Warren Clements writes:
While putting together my book How to Get to Heaven and Back, which took a deadly accurate but humorously tinged look at all those movies in which people die, go to Heaven or Hell, and come back again, I listened to Katzenjammer. It’s an amazing group, all women, from Norway (I think). They sing in English, their tunes and arrangements are endlessly inventive, and their idiom is pop/rock, but they range so widely that it’s impossible to pigeonhole them. Although their CD Le Pop was available in Canada — and that’s the one I played over and over again while writing Heaven — they seem to have made nary a dent in this country. I can’t understand it. They are wildly popular in Europe, and tailor-made for a wide audience. Their latest, Rockland, cost me a fortune to buy on Amazon, and it’s less rock-based than Le Pop, but it too is wonderful — as was their middle CD, A Kiss Before You Go. Should any of this intrigue you, you will find many of their live performances on YouTube.
The latest two additions to the Nestlings Press fold are Aesop, ASAP, a book of 50 Aesop’s fables translated into brisk verse, with charming illustrations by Anthony Jenkins, late of The Globe and Mail; and News of the Day, Lustily Shouted, a showcase for the witty, expert draftsmanship of Julian Mulock, who has illustrated mock-Victorian quatrains (mine) with an affectionate nod to Edward Gorey and Charles Dana Gibson (the U.S. illustrator in the early twentieth century whose specialty was the “Gibson girl,” an ever-changing young lady in the latest fashions, who was forever being wooed by presentable young men). At least of this writing, the front cover on the website is black on white, but the actual cover is a deep maroon. We’ll get around to fixing that, and may have done so by the time you read this.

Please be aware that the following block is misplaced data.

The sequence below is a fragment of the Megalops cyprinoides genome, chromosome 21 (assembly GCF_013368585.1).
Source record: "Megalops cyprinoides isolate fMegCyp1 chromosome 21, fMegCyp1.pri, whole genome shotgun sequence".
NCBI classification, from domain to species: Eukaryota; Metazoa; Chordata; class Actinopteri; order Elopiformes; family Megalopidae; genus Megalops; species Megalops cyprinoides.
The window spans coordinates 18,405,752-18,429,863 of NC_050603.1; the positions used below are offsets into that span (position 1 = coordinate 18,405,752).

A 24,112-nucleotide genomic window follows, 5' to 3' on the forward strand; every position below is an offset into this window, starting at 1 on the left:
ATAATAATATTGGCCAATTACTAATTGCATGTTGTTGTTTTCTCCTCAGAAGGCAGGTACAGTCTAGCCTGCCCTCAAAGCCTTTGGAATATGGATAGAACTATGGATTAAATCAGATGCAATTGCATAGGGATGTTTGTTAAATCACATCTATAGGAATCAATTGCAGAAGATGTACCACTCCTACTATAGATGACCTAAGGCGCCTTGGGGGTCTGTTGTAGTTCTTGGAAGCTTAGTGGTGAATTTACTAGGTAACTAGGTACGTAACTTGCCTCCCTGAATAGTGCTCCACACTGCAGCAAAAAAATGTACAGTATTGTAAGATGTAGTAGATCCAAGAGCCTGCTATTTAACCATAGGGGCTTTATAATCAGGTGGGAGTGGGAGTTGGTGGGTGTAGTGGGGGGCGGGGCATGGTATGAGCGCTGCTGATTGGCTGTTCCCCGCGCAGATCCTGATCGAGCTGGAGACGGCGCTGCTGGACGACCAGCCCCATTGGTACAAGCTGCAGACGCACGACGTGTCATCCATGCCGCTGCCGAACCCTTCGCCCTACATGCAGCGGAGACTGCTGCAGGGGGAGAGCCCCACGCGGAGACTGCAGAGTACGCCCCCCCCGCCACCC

Composing the quatrains for Julian’s book was an endeavour carried out whenever inspiration struck, usually while I was on the streetcar. Putting together Aesop, ASAP, was another matter. I would use my memory of the fables to write rough versions of the fables, and then consult many books of Aesop’s fables (in prose) to correct any points I had remembered wrongly. Then came the sculpting: gritting my teeth and abandoning favourite lines if they interrupted the flow or didn’t quite fit the metre. And, as I wrote and rewrote, I listened to another CD over and over again — this time the 2014 album Turning Rocks by Thus Owls, a Montreal band with a Swedish connection. Like the Katzenjammer CDs, it has very catchy melodies, though it’s far softer in its approach — as suitable for the world of Aesop as Katzenjammer was for Heaven and Hell.